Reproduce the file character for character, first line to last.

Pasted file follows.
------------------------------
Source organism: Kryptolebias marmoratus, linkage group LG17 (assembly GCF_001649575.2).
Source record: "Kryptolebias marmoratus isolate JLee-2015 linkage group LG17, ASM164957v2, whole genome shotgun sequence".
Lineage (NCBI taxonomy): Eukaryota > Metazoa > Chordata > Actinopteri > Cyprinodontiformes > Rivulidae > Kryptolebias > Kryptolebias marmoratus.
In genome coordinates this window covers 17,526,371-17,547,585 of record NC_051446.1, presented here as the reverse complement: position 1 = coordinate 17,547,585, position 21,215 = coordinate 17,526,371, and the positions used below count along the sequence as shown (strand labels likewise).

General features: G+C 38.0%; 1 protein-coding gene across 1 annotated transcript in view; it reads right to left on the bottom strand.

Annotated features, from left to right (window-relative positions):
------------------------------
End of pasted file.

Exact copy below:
Source organism: Kryptolebias marmoratus, linkage group LG17 (assembly GCF_001649575.2).
Source record: "Kryptolebias marmoratus isolate JLee-2015 linkage group LG17, ASM164957v2, whole genome shotgun sequence".
Lineage (NCBI taxonomy): Eukaryota > Metazoa > Chordata > Actinopteri > Cyprinodontiformes > Rivulidae > Kryptolebias > Kryptolebias marmoratus.
In genome coordinates this window covers 17,526,371-17,547,585 of record NC_051446.1, presented here as the reverse complement: position 1 = coordinate 17,547,585, position 21,215 = coordinate 17,526,371, and the positions used below count along the sequence as shown (strand labels likewise).

General features: G+C 38.0%; 1 protein-coding gene across 1 annotated transcript in view; it reads right to left on the bottom strand.

Annotated features, from left to right (window-relative positions):